White House Daily Briefing


Friday  April 25, 2003 0919PST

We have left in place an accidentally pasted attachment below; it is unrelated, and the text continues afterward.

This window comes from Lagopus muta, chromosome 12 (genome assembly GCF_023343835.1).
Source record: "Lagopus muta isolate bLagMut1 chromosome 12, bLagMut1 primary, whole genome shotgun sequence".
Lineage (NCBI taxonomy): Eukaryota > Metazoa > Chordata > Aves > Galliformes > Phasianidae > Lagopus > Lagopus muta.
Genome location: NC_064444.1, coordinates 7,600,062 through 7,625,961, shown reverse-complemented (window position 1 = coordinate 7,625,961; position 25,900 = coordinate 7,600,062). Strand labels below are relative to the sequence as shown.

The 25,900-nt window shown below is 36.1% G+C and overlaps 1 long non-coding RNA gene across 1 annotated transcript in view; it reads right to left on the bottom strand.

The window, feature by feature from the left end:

THE WHITE HOUSE Office of the Press Secretary April 26, 2003 PRESS BRIEFING BY ARI FLEISCHER INDEX -- Statement on Commerce Department report -- North Korea/nuclear weapons -- Iraq/presence of WMD -- President's view of homosexuality -- Sanctions on Iraq -- Capture of Tariq Aziz -- Oil in Iraq -- Shia community/interim authority -- Senator Santorum's comments -- President's travel to MI and CA -- Declaration of end of the war -- Reconstruction/help from Iraqi Americans -- Middle East/road map -- HIV-AIDS bill -- Mexico/monetary unity, immigration THE WHITE HOUSE Office of the Press Secretary April 25, 2003 PRESS BRIEFING BY ARI FLEISCHER James S. Brady Press Briefing Room 12:19 P.M. EDT MR. FLEISCHER: Good afternoon. I want to make a statement about the Department of Commerce's report today that the economy is estimated to have grown at 1.6 percent annual rate for the 1st quarter of 2003. This is well below market expectations. The President views the latest report from the Commerce Department as a very important note to the Congress about the importance of passing a robust jobs and growth package. Recent economic data continue to make it imperative for Congress to act, to do more, rather than less to create jobs for the American people. He hopes that Congress, when they return next week, will take this latest report into account as they consider the amount of tax relief they pass to help create jobs for America's workers. With that, and no opening statement beyond it, I'm happy to take your questions. QUESTION: Is the U.S. going to go the U.N. and ask that North Korea be declared in violation of the Nuclear Non-Proliferation Treaty, now that they've said they have nuclear weapons? MR. FLEISCHER: Well, as a result of earlier action taken by North Korea involving their abrogation of their international agreements as a signatory to the Non-Proliferation Treaty, as well as their abandonment of an agreement they made previously with the United States on the agreed framework, the IAEA -- the International Atomic Energy Administration -- met and recommended that -- the world came together in a rather large meeting through the IAEA and recommended that this matter go to the United Nations for consideration to express disapproval to North Korea of their actions. So there is widespread international support to internationalize this issue and to discuss at the United Nations. Those discussions have -- begin at the United Nations. They will continue at the United Nations. And we are working with members of the United Nations to see what the appropriate message and way the United Nations can express that message of disapproval to the North Koreans can be. Q: Is it U.S. view that North Korea should be subjected to sanctions for its nuclear weapons? MR. FLEISCHER: Our view is that North Korea has taken actions that continue to isolate North Korea, that continue to invite upon North Korea international disagreement. And we will continue to work with our partners. While we have not expressed any position about whether that should result specifically in sanctions, this is a matter we want to discuss with not only the allies in the region who play a very important role, because they're neighbors, but you point out something that's very important -- North Korea has thumbed its nose, not only at the region, but at much of the world, as a result of its actions, and, therefore, has been condemned by much of the world. Q: Ari, in terms of what North Korea was saying, vis-a-vis its possession of nuclear weapons, is that being read here at all as North Korea sending a signal to the United States -- we saw what you did in Iraq, don't try that here, because we've got some very bad weapons and we just may use them? MR. FLEISCHER: Well, I think we're interested in North Korea's actions. We are interested in their words, of course. The words are much more complicated than their actions. Their actions are what count the most, and their actions, clearly, when it comes to the development of their nuclear weapons program, began in the late 1990s, years before anything happened with Iraq. So they're, judging by the timing of North Korea's development of its nuclear weapons program, in absolute violation of their previous word and their agreements. It has nothing to do with what happened in Iraq; otherwise they would have done it years ago. Q: What they're saying and the way that they're saying it, you indicated this morning you thought part of that may just be bluster. MR. FLEISCHER: No, I don't attribute anything to the situation in Iraq to the words that North Korea uses. You don't have search very hard, or scratch the surface very much to find North Korea using bluster as a standard part of their vocabulary in all their international dealings, Iraq notwithstanding. But the talks that began were the preliminary talks. They were useful. We were able to express our position directly to the North Koreans in a multilateral forum, and our position is unequivocal, that it's important for North Korea to proceed with the irrevocable dismantling of its nuclear weapons program. Q: Could I just ask you one question on weapons of mass destruction in Iraq? The President said, while we may not have proof that they're actually there now, we may never get that proof that the weapons actually existed, the best we may hope for is some proof that there was a program, but at least we know now that Saddam Hussein will never be in a position to use them. One of the basic premises that this nation was being sold on in terms of why war was necessary was because he was actually in possession of these weapons; not just that he had a program, but the weapons actually existed. It appears now that that may not be the case. MR. FLEISCHER: No, it's the opposite of what the President has said. Let me read to you exactly the words that the President used, because they've been quoted about, not precisely, both at the gaggle this morning. And let me just read directly from what the President said. Yesterday, in his remarks at the tank plant in Lima, the President said that, "The regime of Saddam Hussein spent years hiding and disguising his weapons. He tried to fool the United Nations, and he did for 12 years, by hiding these weapons. And so it's going to take time to find them, but we know he had them. And whether he destroyed them, moved them, or hid them, we're going to find out the truth." So the President has always said they had them -- they had them right up to the war. And then in the interview with Tom Brokaw, the President was even more explicit when he said, they may have hid some of them, they may have destroyed some of them, they may have dispersed some of them. Clearly he's saying, some of them. And the President answered without any hesitation or equivocation when he said he is confident that we will find out. Q: But, again, the word "may," "may," "may" appears in all of those statements, which is to suggest that there was no definitive proof that he had these weapons. And without that definitive proof, does it not undermine one of your basic premises of launching a war against Iraq? MR. FLEISCHER: Only if you presume that it's possible to destroy something that you never had. And clearly, when the President says that we have evidence now that we are gathering that shows that they may have destroyed some of them on the eve of the war -- they couldn't have destroyed them if they didn't have them. And just because it happened on the eve of the war, that proves what the President is saying about in the months leading up to the war, that the real cause of insecurity and the threat that Iraq presented was that they had weapons of mass destruction. Our fear all along was they were going to use them. We can't explain why they may have destroyed some of them. Perhaps over time we will find out what drove them to do that. Perhaps it was the fear of actually being discovered, caught red-handed with the very weapons we said they had. Q: The requirement of the U.N. resolution was that they destroy them. So if they destroyed them on the eve of war, doesn't that eliminate the pretext for going to war? If they didn't have them any longer? MR. FLEISCHER: First of all, they always denied that they had them. Second of all, we said that we have some evidence they may have destroyed "some" of them on the eve of war, and the only reason we were able to even learn that now is because we went to war because they had them. They didn't make any announcement that they may have destroyed some of them, because, after all, they said they never had any. So it actually proves the case, when you think about it, that if Iraq did, indeed, destroy some of them on the even of war, they had them, they lied to the United Nations about them, they lied to the world about them, they lied to the United States about them, and they fooled the inspectors when it came to having them. How could they have destroyed them if they didn't have them? Now, that's some of them. They may have destroyed some of them, as the President said. And as the President also pointed out, and has been reminded on a regular basis from the Gulf, there's ongoing search operations that are now really just beginning. We've searched some 90 sites, and there are hundreds more to go. And as the President made clear again, as we continue to talk to the people who have come into our hands, we continue to gather more evidence, more information that we will act upon. Q: Are you basing what you're saying on hard evidence that's been gathered that weapons were destroyed, or are you speculating? MR. FLEISCHER: No, it's based on information and some reporting that the President has seen. Q: So you are saying that Iraq destroyed weapons of mass destruction? MR. FLEISCHER: I'm saying -- I'm quoting what the President said -- they may have destroyed some, they may have dispersed some. The investigation is continuing, and as time goes along, we'll continue to gather more information as we talk to the people involved. Q: Now, before the war the administration was saying that field commanders in the Iraqi army were given orders allowing them to use WMD. Do we believe that was still the case, or was that wrong? MR. FLEISCHER: No, that was the information we had, that was correct information that we had. Why didn't they do a whole lot of things? We still don't know. Why didn't they blow up dams? Why didn't they destroy more of the oil fields? Why didn't they use the WMD? It very well may be part -- part of the explanation may be the successful military campaign that was carried out that prevented them from doing many of the worse-case scenarios that we feared they'd do. Q: And if I can just shift gears very briefly, what's the President's beliefs about homosexuality? MR. FLEISCHER: You know, that's a question that's been put to the President, and if you go back and you look at it, the President has said that, first of all, he doesn't ask that question about people. He judges people about who they are, their individual soul. That's not a matter the President concerns himself with. He judges people for how they act and how they relate, and that's his focus on that. Q: How they act sexually? Because I asked sexually -- MR. FLEISCHER: How they act as a person. The same way -- Q: But the police in Texas asked how they act sexually. MR. FLEISCHER: The same way you would say that about how anybody -- what's his reaction to this person or that person -- say, are they a nice person, what kind of person are they? It has nothing to do with their sexuality. Q: So does he believe that they ought to be free to be themselves, without interference from police? MR. FLEISCHER: The President has always said that when it comes to legal matters, that it's a question of different groups, homosexual groups, gay groups should not have special rights or special privileges. Q: Is it a special privilege to be able to love the person you love the way you want to love them, without interference from the police? MR. FLEISCHER: If you're asking about a matter that is a legal matter that is pending before the Supreme Court, that's a matter for the court to rule on, and we'll find out what the court says in the specific case in mind. Q: So he has no position on that? MR. FLEISCHER: It's a matter that's pending before the court, in regard to your last question. Q: Ari, on weapons of mass destruction, so it appears that the President is also speculating about to what extent weapons may have been destroyed before the war started or as the war was going on. What does the government know about whether weapons were spirited -- or weapons materials were spirited out of the country? And isn't that the very danger that the President said was the reason to go to war in the first place, was that they could be given to outside actors to potentially be used against the United States? MR. FLEISCHER: I don't think we know enough to do any hard speculating about what they did with those weapons prior to it. What we do know is what the United Nations reported in the '90s about the presence of -- the sheer number of volume of weapons that they had not accounted for, the botulin, the sarin, the VX, et cetera. We know that they were, indeed, expert at hiding it. And they have a large country in which to hide it. And again, this will be now part of what's an increasingly growing operation to assess what they have, where it is. And I can only repeat what the President said in the interview with Brokaw, he has every confidence it will be found. Q: It's obvious how this administration felt about containment versus regime change by now. But isn't the very danger -- I mean, we saw this with the Soviet Union, too, the fear that weapons materials or actual weapons get dispersed as the regime falls. Certainly the regime in place was a terrible thing, but isn't this a very real concern? And won't the ultimate success of the military operation be judged on whether or not those weapons or weapons materials were able to be contained within Iraq's borders? MR. FLEISCHER: Well, you're still watching events unfold. And these are events where the President has no doubts about the conclusion of how it will unfold. Always keep in mind that we are now winding down the combat operation, the combat phase of it. As it is winding down, other phases begin, and these are now the more involved search for weapons and the more involved conversations with Iraqis who hold the keys to where some of these weapons may be. That's consistent with everything you know that we have said previously about the inspectors needing to talk to the scientists outside the country. Q: But what I'm getting at is that Americans around the country, as the President speaks -- and he makes it very clear that one thing is clear that Saddam Hussein is out of power; certainly an achievement. But isn't the conclusion of this war or the success or failure of this operation contingent upon whether he has been disarmed and whether we have kept illegal arms and weapons materials out of the hands of others? MR. FLEISCHER: Well, I think the American people will form their judgments about whether it was a successful military operation or not, and that will be ongoing. They will reach these judgments -- they've reached them a week ago, they'll reach them over time, they'll continue to reach and they'll continue to evaluate them, depending on what new information surfaces. As you watch events in Iraq, certainly every day new information surfaces. The capture of Tariq Aziz, for example, was new information that just surfaced. So that will be a continuing flow of information, including WMD new information as it arrives. It is a lengthy process. And I remind you, that some of the nation's best reporters who are some of the best expert in this exact field are embedded in some of the units that are doing the searching who have reported, with their own eyes and ears some fascinating details about the process and what this process is finding. So you're watching a story unfold, and I can only assure you, at the end of the story the President has every confidence it will be exactly as described, a process that leads to the discovery of the WMD. What we have seen so far is evidence they may have dispersed some, may have destroyed some. But, again, to bring it around, you can't destroy something you don't have. And the evidence suggesting that they, indeed, destroyed some on the eve of the war is proof that the President was right that they had it. We're fortunate if they destroyed it, because that means they didn't use. They certainly could have made a very different decision because they did have it. It could have been used. Mercifully, it was not. Q: Can you just expand on some of that evidence? MR. FLEISCHER: Jacobo? Q: Ari, two questions, please. Do you see any progress in the fight of the United States to get the United Nations to lift all sanctions on Iraq? MR. FLEISCHER: I make no predictions, particularly when it comes to potential United Nations votes. But when it comes to the substance of the matter at hand, the President believes it is the right thing to do. I think that he is -- other nations who see it that way. We'll see what different nations think. But clearly, given the fact that the Saddam Hussein regime is gone, the regime against which sanctions were imposed, there is no longer, in the President's judgment, any good reason for sanctions to be maintained on the Iraqi people. He hopes the United Nations will vote and agree. Q: Next question, the capture of Tariq Aziz. How important is it to the search you're referring to, weapons of mass destruction, the whereabouts of Saddam Hussein, maybe tracking some of the financial operations of the Iraqi government? MR. FLEISCHER: With each of the individuals who was captured or he turns himself in, they, of course, will be talked to by the relevant experts in the military and other agencies who will try to learn what they know. I'm not going to go person-by- person and talk about what it is they may or may not be saying. But suffice it to say, with every day, with every capture, we continue to learn more from the people who were inside the regime. But we'll see what they ultimately say. We don't know everything they're going to say yet. Q: Once sanctions are lifted, does the U.S. envision a situation in which the coalition would then have the right to sell Iraqi oil and put it into escrow for Iraqi development until the government came along? MR. FLEISCHER: Well, I think it depends on the legal issues that still have to be worked through. I think it depends on the timing of which the oil in Iraq is developed to the point that it could be exported. As you know right now, the small amounts of oil that surprisingly have been developed this early after the conflict are being used for internal Iraqi purposes. So there is no exporting issue. So it really depends on some of the mechanical issues about how fast the fields flow, the timing of when it may or may not be exported, the actions of the United Nations. But the bottom line remains the same, and that is the wealth generated from the sale of oil belongs to the Iraqi people. Q: On North Korea, what does the U.S. make of North Korean threats to either demonstrate, test, or export nuclear weapons? The President and other officials are referring to it as blackmail. Blackmail for what? MR. FLEISCHER: Well, let me back up, and I will come back to it, but I want to emphasize that during these talks, we made clear to the North Koreans our policy, which is the policy of our allies in the region, that North Korea must verifiably and irreversibly dismantle their nuclear weapon program. This is the goal of our allies. This is the stated policy of China, which played a very productive role in these talks and a very helpful role through the act of participation of the Chinese government. Secretary Kelly, who led the talks from the State Department, is now traveling to the region, Seoul and Tokyo, to consult with our allies. He will then return to the capitals and we will have additional discussions about what was heard there. The North Korean way of dialogue is often to engage in as bad a behavior as they could possibly engage in, with the expectation that the world will reward them for ceasing their bad behavior. That has been their previous actions. And the President has made clear that the United States will not reward bad behavior. So we'll analyze what North Korea is doing, what North Korea is saying. And the President continues to believe that this can be a matter that will be solved through diplomacy. And I think it will also be very interesting to note what China's reaction is to North Korea's admission that it has nuclear weapons. Q: Is this seen as an effort to extort the U.S., to try to pressure the U.S. into having bilateral meetings? MR. FLEISCHER: North Korea understands the United States position is that there will be multilateral meetings, and there will be multilateral meetings. That is the agreed-upon approach. I'm not going to try to attempt to guess North Korea's motives for some of the things they do or say. That's an impossible mission. North Korea has a -- I think the diplomatic way to put it is, North Korea has a very complicated approach to diplomacy. Q But the threat to sort of brandish their nuclear weapons, did that make it more or less likely that the U.S. would perhaps sit down in bilateral talks with the North Koreans? MR. FLEISCHER: Well, I think the real issue is, what impact does their overt statement that they have nuclear weapons have on China, which has said publicly that they support a denuclearized Korean Peninsula; what impact does it have on their neighbor across the border in South Korea, and on Japan. Our position is well-known. I think their positions are well-known, as well, and it reinforces our positions. Q: Ari, more and more Iraqi leaders are coming into U.S. hands, military and civilians. Are we treating them differently based on their status, that is, whether they're civilians or military? What U.S. personnel are dealing with them, and who makes the decisions on their fate? MR. FLEISCHER: Well, it's all handled through CENTCOM, and it's all handled in accordance with the procedures that are outlined in the conduct of war. They're all treated with dignity, they're all treated humanely, and that is the way America's Armed Forces always treat anybody who comes into their hands. And any more specifics, you would have to ask CENTCOM. Q: Ari, you're mentioning bad behavior by the North Koreans. Isn't that kind of an understatement? This country is now claiming it is a nuclear power, it has nuclear weapons, it has reprocessed 8,000 nuclear fuel rods into weapons-grade plutonium, could make several nuclear bombs, according to the nuclear experts. It has three-stage rockets that could be shot at the West Coast of the United States. How much more dangerous is this situation? MR. FLEISCHER: Well, a couple of points. One, on the facts of it, we have always said, and it's been public, that North Korea has probably had one or two nuclear weapons. So, in that sense, it's not anything new. On the reprocessing, I'm not certain that's accurate, that the North Koreans said what you attributed to them, or even as accurate that that's anything they may have done. So, on the facts, we can limit to North Korea's statement about possessing nuclear weapons, which is something that's known. And that's why these talks are important. That's why the real affront came when North Korea abandoned its word that it gave to the world and to the United States, as part of the agreed framework in the late '90s, and we are now dealing with the reality of that. And the way the President is dealing with that reality is through the relentless pursuit of multilateralism, because this is, indeed, a matter of diplomacy for the allies, and it will be ongoing. And China has played a very important role here. Q: How much do these latest revelations intensify or raise the danger, raise the temperature? MR. FLEISCHER: Well, I'm not sure that their -- again, when you look at the history of how North Korea likes to negotiate, I'm hesitant to draw any conclusions from any of the immediate statements that North Korea makes about intentions, or possibilities of things that they may or may not do with things they may or may not have even have done. Q: If I can turn it -- continue on the question of negotiations with North Korea, given that the President has labeled their actions as blackmail, given your descriptions of their behavior here and now, is there any prospect of continued negotiation without any steps by North Korea to show some good faith in dealing with this, whether bilaterally, or with the Chinese, or any other -- MR. FLEISCHER: Well, this is been why Secretary Kelly is going to consult with our allies in Japan and in South Korea, and then return to the United States for discussion of precisely what comes next. But what will come next in the broad category is diplomacy. The President has said, and he continues to believe, even having watched what took place this week, that the solution to this will be achieved through diplomacy. And diplomacy is a process. It takes time. Even an issue that is as serious as North Korea having nuclear weapons, it is an issue that takes time to deal with. Q: So you're leaving open the possibility of further negotiation? MR. FLEISCHER: Well, again, we engaged in preliminary discussions with North Korea about this; they understand our position. And the Secretary will return home and we'll see what precisely the next course of action will be. Q: On Iraq, there's been a lot of resistance from the Shiite groups to participating in planning for an Iraqi national authority, an interim authority. Can that authority have legitimacy if the Shiites don't participate broadly in it? MR. FLEISCHER: Well, I think there has been some statements made by some in the Shia community that are not reflective of all in the Shia community. The interim authority that is being assembled from within Iraq will be an authority that is going to be broad and inclusive, that will include the Shia groups. I think General Garner talked yesterday about the timing for the creation of it, and we, indeed, remain confident that it will be created just along the lines that we always said, broadly representative of all Iraqi people, including the Shia community. There may be some in the Shia community who have other thoughts about it, and that's the way democracies operate. Q: Ari, two things. Some are questioning the wrong regime was attacked, or hostilities against the wrong regime, when you have North Korea who has nuclear capability that can come here, nuclear capability that is sold to rogue states and possibly terrorist organizations. Many want to know what's worse, nuclear weapons or WMD? MR. FLEISCHER: I think the real issue here is how do you deal with threats. And because you deal with a threat through military action in one region in the world does not automatically mean you must deal with it the same way in a different part of the world. The outcome is what is desirable, and that's where the President's focus on, is removing the threat. The President came to the judgment, after 12 years of watching Iraq defy the world, that military was the only option to remove the threat in Iraq. In North Korea, he believes that diplomacy is the best option to remove the threat of North Korea having these weapons. And that's why we've pursued diplomacy for their dismantlement. Q: But isn't North Korea more of a direct threat to the United States versus Iraq? MR. FLEISCHER: I don't know how to differentiate between threats of weapons of mass destruction in the hands of people -- in the case of Iraq -- who might use them, versus in the hands of North Koreans, who we are pursuing through diplomacy, and also I remind you, through the development of missile defense. For the critics of missile defense, this announcement by North Korea is an important reminder of why missile defense is an important part of our strategy to defend our country. Q: And second question, piggy-backing off of what Terry was asking. President Bush denounced what Trent Lott said. Why not denounce what Santorum has said? MR. FLEISCHER: Well, because I think the President views this exactly as I've indicated all week, that there is a legal matter pending before the Supreme Court, and that different individuals are going to offer legal theories about this matter. And that puts it in a different category. Q: But Ari, on January 15th, Dr. King's birthday, the President delivered an amicus brief for the University of Michigan, saying he was against their points policy for admission. Why not get involved in this situation? MR. FLEISCHER: Actually, because the matters are not analogous. One involved federal programs, admissions, that the federal government is directly involved in. This is a matter clearly applying to a state law. Q: Does he denounce Santorum's comments, though? MR. FLEISCHER: The President views it exactly as I've indicated. This is a question of a legal matter before the courts. And different people have different legal theories. Q: Ari, can I ask you about next week's travel, Monday. What is -- first the speech Monday, and the roundtable with Arab Americans, and also the trip to California. What does the President want to say in those places, first to Arab Americans then to returning Navy personnel? MR. FLEISCHER: On Monday, the President will travel to Dearborn, Michigan, where he will meet with a group of Arab Americans, including Iraqi Americans, to talk about his vision, which is an optimistic vision of a liberated Iraq, and how Iraq can live in peace with its neighbors and become representative of an Islamic democracy. Later in the week, the President is going to travel to San Diego, California, and he will depart from San Diego to board an aircraft carrier that is returning from combat missions in the Gulf, to welcome home America's sailors who served and the Marines who served our country. The President looks forward to the visit. He knows that the families will be waiting closely behind. And the President looks forward to being at sea to welcome these brave Americans home, and he looks forward then to them pulling into port so they can be reunited with their families. Q: The remarks that he's going to make there, is that the place where we're likely to get a declaration of victory and the end of the war? MR. FLEISCHER: Well, I'm not going to speculate this far in advance about what the President's remarks will be. We'll try to have more information. He has several speeches next week. He will be making remarks aboard the Lincoln when he is there next week. We'll fill you in a little closer to it about what they'll be. Q: Can you at least say -- I know we've gone over this to a certain extent before, but remind us, the conditions under which the President would be prepared to make such a declaration, that the war is over? MR. FLEISCHER: The President has said that he will be guided by the reports that he receives from his commanders, principally General Franks. He has not received that final report from General Franks yet. And at the appropriate time, when the President is ready, the President will have more thoughts to share with the nation about the mission, what was accomplished in the mission, that the combat phase of the operation has come to a conclusion, and that a new phase, the reconstruction of freedom, is beginning. Q: Ari, you said you're not going to go person-by-person through which Iraqi officials know what about Iraq's WMD. But is it fair to say that we now have in custody enough high-ranking Iraqi officials to get the information that we need on the whereabouts of these weapons? MR. FLEISCHER: I think the President said it best in his interview with Tom Brokaw when the President said that as a result of the people we're talking to, the information we have, we are continuing to find out more, and it will ultimately lead to the discovery of Iraq's WMD. So it's -- Q: So you have everything you need, right -- MR. FLEISCHER: It continues to be a process. And we will continue to work through the process. Q: Can you also say -- why can't you tell us about this evidence that weapons were destroyed? I mean, the regime is no longer there, so you can't really say it's a security threat. MR. FLEISCHER: Well, it's exactly as the President said, that they could have destroyed, they could have dispersed. There are continuing tests that are underway to evaluate all the information, to have it in its entirety. And that's why the President said it. Q: He said there was evidence. Why can't you tell us what evidence? MR. FLEISCHER: Because there are tests still underway. Those tests are being evaluated and we are still going to wait for final and firm conclusions about all of it. But much of this, as I said, is you have embedded reporters who are present who are also giving you very similar reporting. Q: So it's not definite, it's speculation? MR. FLEISCHER: Quote the President's words. The President said, they could have destroyed, they could have dispersed. That's how the President said it. Q: Ari, following up on Mark's question. At this point, what help will the President ask Iraqi Americans for with regard to reconstruction in Iraq? MR. FLEISCHER: Well, I think one of the most encouraging signs you see about an Iraq -- the future of Iraq is the fact that the Iraqi community in the United States and in many other countries want to contribute to the future of the country from which they fled or in which they were born. And that's a hopeful sign. If there is a situation on the ground where Iraq had been liberated, but Iraqis around the world wanted to play no role in the future of that government, that would be a very troublesome sign, because there would be a lack of confidence in events on the ground. I think the President is going to express his thanks to these people for being brave, for standing up to Saddam Hussein here in the United States, for speaking out on behalf of freedom and liberty. And he will encourage them to do everything they can to make the future of Iraq a strong and free and prosperous and democratic future. Q: And related follow-up with regard to Dick's question. One of the biggest criticisms that you hear from the elements in the Shia community was the Pentagon's decision to airlift Mr. Chalabi and his forces into the country. At this point, does the White House feel that perhaps an unnecessary advantage was given by that move? MR. FLEISCHER: No, I think -- you know, there were four leaders that are recognized that we've been working with for a considerable period of time -- a number of years, actually -- and if you look at legislation passed by a Congress, signed by a Democratic President, it actually provided the statutory support for the Iraqi National Congress. So this is a matter of American policy, signed by a Democratic President. And we've been working with these groups of people and other groups of people who want to contribute to a new and free Iraq. And we're pleased to have people like Mr. Chalabi and many others, who have returned to Iraq to help their homeland. Q: Ari, if you talk to Arab Americans in Detroit and elsewhere, they're happy to talk about the war, but that's not necessarily the driving issue for a lot of them. They're concerned still about what they see as civil rights violations on Arab Americans -- MR. FLEISCHER: The economy. Q: The economy, certainly, but also Middle East peace process. MR. FLEISCHER: Correct. Q: Do you expect those things to come up on Monday? MR. FLEISCHER: Very well may. The President is going to have a roundtable, he's going to have a discussion with them. And so the press will be there on Monday, and we'll get a report. We'll see what they want to talk about. Any number of those topics could come up. Peace in the Middle East is a topic the President wants to come up. He wants to talk about our plans there. Q: Ari, you expressed the opinion that North Korea has probably had a couple of nuclear weapons for many years. In any framework that's going to be arrived at with the North Koreans, is the President willing to accept the fact that North Korea, from this point on, may be a nuclear power, or is implicit in any framework we agree on going to have to be the destruction of any weapons that they already have? MR. FLEISCHER: We see this the same way China does, which is the importance of having a denuclearized Korean Peninsula. Q: The removal of weapons including the ones already built? MR. FLEISCHER: That's what denuclearized means. Q: How quickly will we see the road map after the cabinet is confirmed? MR. FLEISCHER: We are still two steps to go for the Palestinians to take in terms of ratifying the agreement that Abu Mazen has reached with Yasser Arafat on the selection of the cabinet officials, and I think it won't be much time at all after those steps are taken that the road map will be produced. The President would like to move forward and have the parties work toward peace there. Q: Ari, how willing would the President be to sign an HIV-AIDS bill that may or may not include some of the amendments that social conservatives are very interested in? MR. FLEISCHER: Well, the President -- and there will be an event here at the White House next week to talk about the importance of Congress passing the President's initiative to provide unparalleled amounts of funding to help people in Africa fight AIDS. The treatment, care, and prevention of AIDS everywhere, in the United States and in Africa, is a priority for this President. We're pleased that the House is moving quickly on the legislation. We will work closely with the Congress on the exact language of the legislation. We want to make sure that the President has the flexibility and the authority to implement the program the way it was outlined, which is based on the successful Ugandan model. Q: Does an emphasis on abstinence and fidelity -- something that the President has stressed -- does that need to be included in the bill in some form for White House approval? MR. FLEISCHER: Well, again, the Ugandan model is, I think, the key to look for. This is the flexibility that allows for different approaches, but it focuses on fighting AIDS, delivering money so AIDS -- the terrible, terrible plague that has beset the nations of Africa -- can be fought with this new initiative that the President has launched. That's the President's focus, is fighting AIDS in Africa, and doing it effectively. That's where his focus will remain. Q: Ari, those ads from the club for growth that are equating opposition to the tax cuts to opposition to France, to the war, does the President consider that helpful, or would he prefer that they be pulled? MR. FLEISCHER: You know, I'm not going to wage, get into every different group's ads against anybody in our political electoral system. I think you're going to be able anticipate all kinds of groups putting all kinds of ads on the air. They are not necessarily reflective of what the President thinks, the President's approach. The President is going to work, continue to work with each of the senators, as proud Americans who he wants to work with to convince based on the need to help the economy and create jobs, that they should vote for a big tax cut of at least $550 billion. Q Also, apparently, the -- this, on a different subject, the Air Force Academy expected the President, apparently, to come give the commencement speech this year. Is that not accurate? MR. FLEISCHER: You know, I'm not sure. Q: What I heard is he was going, and now he's not going, and I was wondering why. MR. FLEISCHER: No, unfortunately, I spend some portion of my day, every day, knocking down things that were just not happening. So I don't have anything for you on that. I know many groups invite the President, of course, to speak, and he's not able to accept every offer he receives to speak. Q: Two questions today, if I might. Scott Peterson has been arrested in connection with the death of his pregnant wife, Laci. He's been charged with two murders, one of his wife and the other of his unborn son, Connor. Do you think that's appropriate? MR. FLEISCHER: This is a tragic case. And it's a very interesting one in the question that you raise specifically. The President does believe that when an unborn child is injured or killed during the commission of a crime of violence, the law should recognize what most people immediately recognize, and that is that such a crime has two victims. In the case specifically, I'm not going to make any comment; that is legal matter pending before a state. But if you recall, the House of Representatives passed the Unborn Victims of Violence Act, and it passed overwhelmingly, with large bipartisan support. We hope that the Congress again this year -- the President calls on the House and calls on the Senate to again pass the Unborn Victims of Violence Act, so that the law can recognize what every mother and father know in their heart when an unborn child is taken through an act of violence, in the commission of a crime, just as we've seen in this case here. Q: Thank you. My next question, you've declined to comment on Santorum's statements that the Senator says were misconstrued. Some have suggested that the real story here is that the Associated Press reporter conducting the interview is the wife of John Kerry's campaign manager. How would you respond to that? MR. FLEISCHER: I'm not going to respond to that. I'm aware of those reports and I don't know how to evaluate them. Q: Once on the ground in San Diego, will the President be meeting with any local politicians and/or local citizen groups before he goes to the carrier? MR. FLEISCHER: The event is Thursday; we'll work with you to get you all the details and specifics as it gets closer. But right now, as I understand, the event is an arrival in San Diego, an immediate departure for the ship. Q: And after he leaves the ship, he will be going where? MR. FLEISCHER: Santa Clara, California. Q: To? MR. FLEISCHER: He'll give a speech in Santa Clara on national security and economic security. Q: Ari, both Senator Frist and Senator Specter have publicly supported Senator Santorum. And my question: Does the President believe they were wrong to do so, because while governor of Texas he ever tried to get that state's sodomy law repealed? MR. FLEISCHER: As I said this morning, Lester, the President has confidence in Senator Santorum, both as a senator, as a member of the Senate leadership. Jesus. Q: Wait a minute, I have one follow-up. MR. FLEISCHER: Go ahead. Q: The Culture and Family Institute -- MR. FLEISCHER: But calm down. (Laughter.) Q: I will. Thank you. The Culture and Family Institute estimates that 30 to 40 percent of Americans are evangelical Christians, and these, plus loyal Catholics and conservative and orthodox Jews comprise a large portion of the Republican base, which so narrowly elected the President. Robert Knight of this institute says that the President's refusal to support Senator Santorum, "looks like a suicide move." Is your statement just now a refutation, in that he is supporting -- MR. FLEISCHER: I can't refute something that was asked me after I made my statement. I made my statement, and I would just say this, when it comes to faith -- Q: So he does support Santorum. MR. FLEISCHER: No, no, no, I want to say this -- you raised a question whose premise deals with faith. Faith is an important part of life for many Americans, regardless of their party, regardless how one party or another has different people of different faiths. It's one of the things that makes America one country, regardless of what party people fall into. And the reaction I gave is based on the President's views as a governmental matter, and that's he approaches it. Q: Ari, a question. A person in Mexico has just announced that President Fox and President Bush talk about monetary unity in North America. It is true? MR. FLEISCHER: I'm not aware of any recent conversation between President Bush and President Fox, if you're referring to something recent. Of course, when they meet, they always do talk about working together for North America. Q: But it makes sense for the U.S. to have monetary unity with Mexico? MR. FLEISCHER: Monetary unity? Q: Yes. MR. FLEISCHER: Let me take a look and study the statement, because I'm not familiar with it beyond that. Q: And when we're going to hear the President talk about the immigration reform again? MR. FLEISCHER: I think that we'll work -- continue to work with Congress on the initiatives that are pending there. 245I still is an important matter to this President, and we will continue to work to try to make as much progress as possible on the immigration issues. Q: Moving back to this evidence that you were talking about, you said that you have evidence, or there is evidence that Iraq may have destroyed weapons of mass destruction on the eve of the war. Are you willing to go so far as to say you have evidence that they did destroy? MR. FLEISCHER: You've got the President's words. I can't go beyond what the President said. You know what the President said; he said it very publicly. Q: -- may have destroyed weapons of mass destruction. MR. FLEISCHER: Those were the President's words. Q: Right, so you can't elaborate -- MR. FLEISCHER: -- a "may" or a "could" -- Q: So you can't elaborate on what the evidence is, what you believe it is that they destroyed, where they destroyed it? MR. FLEISCHER: I leave it just as the President did. Q: Thank you. MR. FLEISCHER: Thank you. And before we leave, I just want to make one statement. Today is the last day for -- and there's always a risk at a press secretary ever saying anything about a reporter -- but I do want to say today is the last day of Ron Fournier covering the White House as the Associated Press reporter. He'll be going on to cover other events. And I just do want to say that it's been a real pride and honor for me to work with a professional like Ron Fournier. And I will always wish him and his family well in all their future endeavors. So, thank you. Q: So you really do like working with the press? MR. FLEISCHER: Especially you, April. Q: Yes, right. (Laughter.) Q: Thank you. END 1:00 P.M. EDT